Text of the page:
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Illinois Personal Injury & Criminal Defense / Blog / Criminal Defense / Conviction is Overturned After State Fails to Establish Weapons Possession Charge

Conviction is Overturned After State Fails to Establish Weapons Possession Charge


An Illinois defendant was convicted of unlawful possession of a weapon and sentenced to 11 years in state prison during a bench trial. On appeal, the defendant claimed that there was insufficient evidence to prove the charges beyond a reasonable doubt. The appellate court reversed the trial court’s ruling and granted the defendant’s motion for a new trial. Below, we’ll discuss how the appellate court decided to overturn the verdict.

What happened? 

The defendant was standing in a parking lot with a group of individuals when shots rang out and nearby car windows were shattered. The defendant reached into an automobile and pulled out a weapon, returning fire in the direction of the shots. The defendant was charged with aggravated discharge of a firearm and being a felon in possession of a weapon.

Officers were called to the scene and evidence was gathered. Police found evidence that 9mm and .40 caliber shell casings were discharged at the scene. Surveillance footage from the gas station showed that the defendant was one of the shooters. The defendant raised a self-defense plea to the first count of aggravated discharge of a firearm. The state agreed that shots had been fired first and that the defendant returned fire. The second issue for the prosecution was that the defendant had physical possession of the firearm before any shots rang out.

The prosecution argued that he was not acting in self-defense because he fired in the wrong direction. The defense claimed that the defendant was unsure where the shots were fired from until more shots were fired. The defense further argued that no evidence was presented concerning the ownership of the gun or the car from which the gun was taken. The prosecution failed to establish that the defendant was in the car prior to the shooting.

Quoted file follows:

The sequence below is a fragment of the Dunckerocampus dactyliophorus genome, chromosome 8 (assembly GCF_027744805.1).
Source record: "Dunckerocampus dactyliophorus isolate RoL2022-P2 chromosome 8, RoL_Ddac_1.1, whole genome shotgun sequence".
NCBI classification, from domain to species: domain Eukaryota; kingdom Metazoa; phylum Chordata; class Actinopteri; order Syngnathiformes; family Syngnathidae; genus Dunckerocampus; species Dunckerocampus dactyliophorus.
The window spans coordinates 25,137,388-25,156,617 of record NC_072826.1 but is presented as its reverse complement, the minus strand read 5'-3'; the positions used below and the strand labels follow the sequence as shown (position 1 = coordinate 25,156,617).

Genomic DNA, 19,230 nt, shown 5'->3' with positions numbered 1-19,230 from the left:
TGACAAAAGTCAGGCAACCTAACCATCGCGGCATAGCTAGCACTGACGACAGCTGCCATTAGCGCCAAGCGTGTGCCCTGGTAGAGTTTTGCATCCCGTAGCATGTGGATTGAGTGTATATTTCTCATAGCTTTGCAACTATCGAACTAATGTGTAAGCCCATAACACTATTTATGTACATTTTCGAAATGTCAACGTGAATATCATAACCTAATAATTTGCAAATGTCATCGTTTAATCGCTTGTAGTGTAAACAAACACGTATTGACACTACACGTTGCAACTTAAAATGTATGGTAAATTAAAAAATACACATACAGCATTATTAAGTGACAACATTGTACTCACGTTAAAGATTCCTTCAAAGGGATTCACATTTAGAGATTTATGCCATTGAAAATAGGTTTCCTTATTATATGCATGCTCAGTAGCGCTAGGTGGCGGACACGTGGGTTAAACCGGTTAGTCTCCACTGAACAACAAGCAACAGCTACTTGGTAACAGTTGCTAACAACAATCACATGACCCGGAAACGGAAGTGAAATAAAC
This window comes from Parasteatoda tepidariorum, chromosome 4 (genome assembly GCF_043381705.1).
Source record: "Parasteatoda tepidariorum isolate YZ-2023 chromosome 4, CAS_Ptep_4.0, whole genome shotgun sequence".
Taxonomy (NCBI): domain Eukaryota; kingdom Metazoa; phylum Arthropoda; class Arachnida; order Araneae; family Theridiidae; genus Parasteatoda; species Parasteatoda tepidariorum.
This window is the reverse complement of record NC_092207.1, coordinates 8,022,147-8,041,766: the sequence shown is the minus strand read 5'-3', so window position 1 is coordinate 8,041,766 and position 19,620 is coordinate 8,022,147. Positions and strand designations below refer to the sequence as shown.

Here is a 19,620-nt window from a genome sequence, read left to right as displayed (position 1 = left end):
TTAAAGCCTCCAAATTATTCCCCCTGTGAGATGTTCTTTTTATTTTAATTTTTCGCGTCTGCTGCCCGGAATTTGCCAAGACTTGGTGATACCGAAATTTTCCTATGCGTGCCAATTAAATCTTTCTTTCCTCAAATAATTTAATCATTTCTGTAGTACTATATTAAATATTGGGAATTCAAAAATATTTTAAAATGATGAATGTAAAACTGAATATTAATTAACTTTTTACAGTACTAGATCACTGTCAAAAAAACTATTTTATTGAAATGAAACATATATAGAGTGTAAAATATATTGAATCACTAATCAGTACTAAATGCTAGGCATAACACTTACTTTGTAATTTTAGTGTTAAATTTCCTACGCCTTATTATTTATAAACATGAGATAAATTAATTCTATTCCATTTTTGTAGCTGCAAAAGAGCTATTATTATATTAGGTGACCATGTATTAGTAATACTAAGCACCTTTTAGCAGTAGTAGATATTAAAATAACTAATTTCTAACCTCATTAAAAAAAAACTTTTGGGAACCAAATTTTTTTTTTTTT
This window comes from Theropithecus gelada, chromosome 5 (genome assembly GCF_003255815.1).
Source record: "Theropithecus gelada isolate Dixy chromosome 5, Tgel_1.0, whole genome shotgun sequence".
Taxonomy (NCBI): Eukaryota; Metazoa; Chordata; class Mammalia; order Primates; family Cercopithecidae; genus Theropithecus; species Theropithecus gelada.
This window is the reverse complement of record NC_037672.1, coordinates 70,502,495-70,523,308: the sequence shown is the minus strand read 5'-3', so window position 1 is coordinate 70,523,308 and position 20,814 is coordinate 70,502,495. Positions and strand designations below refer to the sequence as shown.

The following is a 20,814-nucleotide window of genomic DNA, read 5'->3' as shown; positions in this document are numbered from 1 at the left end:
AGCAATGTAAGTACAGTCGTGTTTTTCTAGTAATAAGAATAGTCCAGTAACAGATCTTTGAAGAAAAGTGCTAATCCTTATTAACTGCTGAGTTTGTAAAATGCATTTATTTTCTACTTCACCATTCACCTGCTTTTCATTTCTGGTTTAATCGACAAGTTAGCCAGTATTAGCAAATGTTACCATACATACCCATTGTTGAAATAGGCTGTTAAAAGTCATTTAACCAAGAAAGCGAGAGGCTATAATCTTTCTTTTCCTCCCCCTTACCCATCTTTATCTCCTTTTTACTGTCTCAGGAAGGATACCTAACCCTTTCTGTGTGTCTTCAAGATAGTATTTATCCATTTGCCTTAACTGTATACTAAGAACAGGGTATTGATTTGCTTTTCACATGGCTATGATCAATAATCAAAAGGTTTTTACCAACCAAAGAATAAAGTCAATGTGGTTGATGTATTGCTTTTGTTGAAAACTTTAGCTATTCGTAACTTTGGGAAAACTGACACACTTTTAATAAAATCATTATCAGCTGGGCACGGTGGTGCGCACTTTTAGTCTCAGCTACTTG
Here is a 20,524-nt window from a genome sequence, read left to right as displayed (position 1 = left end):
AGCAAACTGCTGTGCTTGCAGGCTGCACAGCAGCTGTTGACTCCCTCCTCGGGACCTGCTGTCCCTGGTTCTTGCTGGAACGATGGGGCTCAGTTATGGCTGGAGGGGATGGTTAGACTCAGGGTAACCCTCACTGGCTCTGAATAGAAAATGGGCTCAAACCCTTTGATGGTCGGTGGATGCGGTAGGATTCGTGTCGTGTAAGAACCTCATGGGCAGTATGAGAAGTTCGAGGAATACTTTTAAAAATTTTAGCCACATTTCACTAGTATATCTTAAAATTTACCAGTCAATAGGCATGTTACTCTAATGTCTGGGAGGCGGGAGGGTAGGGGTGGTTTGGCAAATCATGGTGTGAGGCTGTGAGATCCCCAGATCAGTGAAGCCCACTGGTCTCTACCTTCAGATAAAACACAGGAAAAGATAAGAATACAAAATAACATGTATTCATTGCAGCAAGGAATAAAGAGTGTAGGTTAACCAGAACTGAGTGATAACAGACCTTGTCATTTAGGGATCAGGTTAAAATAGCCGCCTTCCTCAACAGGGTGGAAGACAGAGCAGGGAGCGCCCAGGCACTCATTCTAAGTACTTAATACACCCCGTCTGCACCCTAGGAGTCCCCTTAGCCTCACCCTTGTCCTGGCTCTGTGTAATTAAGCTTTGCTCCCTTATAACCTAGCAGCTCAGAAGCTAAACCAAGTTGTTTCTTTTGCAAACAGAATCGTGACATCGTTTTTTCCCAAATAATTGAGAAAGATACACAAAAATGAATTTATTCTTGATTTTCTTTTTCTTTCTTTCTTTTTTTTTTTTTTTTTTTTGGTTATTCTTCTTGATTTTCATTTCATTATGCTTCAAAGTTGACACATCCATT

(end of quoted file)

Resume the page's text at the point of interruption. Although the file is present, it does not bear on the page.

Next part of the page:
Essentially, the state wanted to establish that the defendant was a felon in possession of a weapon during the effort to protect himself from the gunfire. But they failed to establish that he had control over the weapon prior to the shots ringing out. They could not or did not establish that the defendant was in the car prior to recovering the weapon.


The state needed to be able to prove that the defendant owned the gun in order to make the charge of being a felon in possession of a weapon. The state failed to assert this claim and the circuit court decided to convict the defendant anyway. The defendant claimed that he acted in self-defense and would have had the right to defend himself if he was being fired on. The law, therefore, could not support a claim that he was a felon in possession of a weapon because the prosecution never established that he owned the gun, only that he took the gun from a vehicle.

Talk to a Champaign, IL Criminal Defense Lawyer Today 

Patel Law, PC represents the interests of Illinois residents who are appealing convictions or those who have been charged with weapons charges in Illinois. Call our Champaign criminal lawyers to schedule an appointment and we can begin discussing your case immediately.



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